What the recent InMoment/MaritzCX merger means and what the future holds
Just a few days after it was announced that Confirmit and Dapresy joined forces, today venerable CX solution provider MaritzCX merged with Utah based InMoment. This has in essence created one of the largest, if not THE largest in terms of market share and revenue EFM provider in the space.
It’s no secret I am familiar with both of these firms, having worked in various positions with Maritz for over 13 years (including CMO) and partnered with InMoment in the years after my departure.
The MCX/InMoment merger is a bit different than others in that, to some extent, it is a merger of equals. Both with strengths and weakness in their own right, but in my estimation two culturally compatible entities with an industry foot print that is big-foot wide.
Having been around the CX block , I can tell you they make for a formidable competitor to the more recent disruptors Qualtrics and Medallia, not withstanding the excellent soirées they hold.
Are we done with EFM consolidation? I don’t think so, but we are getting close. The big players hailing from a call center heritage are Verint and NICE. Both also have been on a buying spree with Verint mopping up Vovici in 2011, then Opinionlab in 2017 and finally Foresee in 2018. NICE decided to swoop up NPS banner holder Satmetrix in 2018 too.
A few years back MCX itself merged with Allegiance and Empathica and Mindshare merge to form InMoment.
This was all done in a race to complete a successful “solution stack” in this space. EFMs are like Mexican food; it’s essentially the same ingredients combined differently. The first who can offer the best tasting, cheapest meal with the most variation wins.
That full product stack includes: dashboards, data processing (ability to crunch big numbers fast), cross platform connectivity (APIs), text analytics, social media harvesting, predictive analytics, data capture (fancy survey builders), installation services, and expert services.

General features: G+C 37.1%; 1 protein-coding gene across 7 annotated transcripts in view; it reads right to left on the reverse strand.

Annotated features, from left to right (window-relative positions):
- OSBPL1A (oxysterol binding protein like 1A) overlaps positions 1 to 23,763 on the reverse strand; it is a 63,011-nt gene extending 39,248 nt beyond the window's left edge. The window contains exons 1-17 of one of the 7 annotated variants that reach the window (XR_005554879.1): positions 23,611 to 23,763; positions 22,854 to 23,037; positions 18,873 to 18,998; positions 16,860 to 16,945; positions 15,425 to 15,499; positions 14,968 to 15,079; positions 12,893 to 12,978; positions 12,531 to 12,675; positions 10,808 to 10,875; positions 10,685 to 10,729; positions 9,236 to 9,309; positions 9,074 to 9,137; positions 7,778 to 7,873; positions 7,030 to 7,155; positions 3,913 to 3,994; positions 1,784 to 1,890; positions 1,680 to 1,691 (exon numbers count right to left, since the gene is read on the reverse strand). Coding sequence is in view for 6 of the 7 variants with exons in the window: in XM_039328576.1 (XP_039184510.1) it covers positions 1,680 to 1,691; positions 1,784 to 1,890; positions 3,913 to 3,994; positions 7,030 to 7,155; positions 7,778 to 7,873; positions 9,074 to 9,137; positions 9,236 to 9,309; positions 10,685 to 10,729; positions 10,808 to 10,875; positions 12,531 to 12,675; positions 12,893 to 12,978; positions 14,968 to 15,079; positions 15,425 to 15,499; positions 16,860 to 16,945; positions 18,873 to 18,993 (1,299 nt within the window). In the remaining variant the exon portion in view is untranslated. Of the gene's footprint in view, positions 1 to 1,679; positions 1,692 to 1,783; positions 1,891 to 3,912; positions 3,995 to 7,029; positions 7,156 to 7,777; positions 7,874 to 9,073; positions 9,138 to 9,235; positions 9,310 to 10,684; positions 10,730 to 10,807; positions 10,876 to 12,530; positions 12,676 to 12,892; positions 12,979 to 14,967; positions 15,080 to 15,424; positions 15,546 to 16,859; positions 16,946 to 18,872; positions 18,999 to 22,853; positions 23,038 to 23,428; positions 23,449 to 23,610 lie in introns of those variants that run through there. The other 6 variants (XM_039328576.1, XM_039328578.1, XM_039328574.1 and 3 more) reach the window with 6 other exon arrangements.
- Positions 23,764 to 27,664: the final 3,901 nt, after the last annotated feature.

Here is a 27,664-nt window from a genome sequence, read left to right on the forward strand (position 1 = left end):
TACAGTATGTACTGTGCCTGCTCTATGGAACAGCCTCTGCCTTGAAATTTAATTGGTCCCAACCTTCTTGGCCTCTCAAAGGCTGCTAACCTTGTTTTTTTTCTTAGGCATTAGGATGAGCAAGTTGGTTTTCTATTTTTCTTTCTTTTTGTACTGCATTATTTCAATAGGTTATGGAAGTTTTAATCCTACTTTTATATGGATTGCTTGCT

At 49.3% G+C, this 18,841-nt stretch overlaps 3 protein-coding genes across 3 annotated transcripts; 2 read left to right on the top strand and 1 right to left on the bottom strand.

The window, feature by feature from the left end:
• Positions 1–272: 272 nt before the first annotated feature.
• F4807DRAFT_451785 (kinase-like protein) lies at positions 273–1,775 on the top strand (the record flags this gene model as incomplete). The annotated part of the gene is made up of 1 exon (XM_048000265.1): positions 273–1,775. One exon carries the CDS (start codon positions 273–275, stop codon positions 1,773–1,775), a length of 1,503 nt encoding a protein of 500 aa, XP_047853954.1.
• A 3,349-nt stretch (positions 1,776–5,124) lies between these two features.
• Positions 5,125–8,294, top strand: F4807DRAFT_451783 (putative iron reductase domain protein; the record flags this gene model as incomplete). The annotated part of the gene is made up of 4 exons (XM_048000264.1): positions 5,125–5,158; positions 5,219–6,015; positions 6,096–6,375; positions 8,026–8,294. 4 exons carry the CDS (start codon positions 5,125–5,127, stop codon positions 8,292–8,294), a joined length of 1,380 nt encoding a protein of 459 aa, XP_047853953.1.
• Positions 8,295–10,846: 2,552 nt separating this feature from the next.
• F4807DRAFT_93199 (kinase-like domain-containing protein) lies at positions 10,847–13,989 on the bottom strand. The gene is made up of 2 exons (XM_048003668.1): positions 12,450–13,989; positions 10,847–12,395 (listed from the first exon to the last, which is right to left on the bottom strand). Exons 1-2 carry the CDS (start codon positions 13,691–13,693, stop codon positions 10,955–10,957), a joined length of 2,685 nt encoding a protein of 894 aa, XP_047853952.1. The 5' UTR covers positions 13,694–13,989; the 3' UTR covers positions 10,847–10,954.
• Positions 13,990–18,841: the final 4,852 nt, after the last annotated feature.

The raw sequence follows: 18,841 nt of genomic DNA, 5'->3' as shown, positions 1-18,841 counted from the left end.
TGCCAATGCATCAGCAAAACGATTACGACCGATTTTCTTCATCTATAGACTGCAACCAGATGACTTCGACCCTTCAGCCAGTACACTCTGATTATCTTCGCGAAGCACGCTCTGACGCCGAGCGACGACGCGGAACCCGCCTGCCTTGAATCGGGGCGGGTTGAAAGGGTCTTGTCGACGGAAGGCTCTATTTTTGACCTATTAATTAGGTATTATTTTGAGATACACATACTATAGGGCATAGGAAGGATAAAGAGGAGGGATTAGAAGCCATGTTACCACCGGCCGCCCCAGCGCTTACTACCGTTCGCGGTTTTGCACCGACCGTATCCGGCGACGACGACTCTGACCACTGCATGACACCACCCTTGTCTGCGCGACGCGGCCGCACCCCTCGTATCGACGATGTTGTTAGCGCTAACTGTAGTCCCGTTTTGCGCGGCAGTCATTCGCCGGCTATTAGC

All the current big players have built (Medallia), borrowed (Customerville & Clarabridge), or bought (Dapresy & Confirmit, Qualtrics & Temkin) their way to ‘full stack status’. We now have really cool state of the art locomotives. I mean these things are huge, powerful, and reliable. But they are locomotives.
In my opinion these waters are more red than an Arkansas Razorback football game and if we are honest with one another, they have been for quite a few years now. So what’s next?
Here’s what I think.
Qualtrics Provides Some Clues
First, we can certainly see in the tea leaves when SAP spent the equivalent of the GDP of Burundi on the acquisition of Qualtrics. I remember a friend of mine coming back from one their extravagant conferences and asking me “Dave, I don’t get it…they are just doing surveys right?” Surveys indeed. You would think they have created an anti-matter powered jet pack…but no. At the end of the day it is the same Mexican food, but presented really nice; buy something-get a survey-fill out a survey- report on the survey. That is the basic use case and has been for 50 years.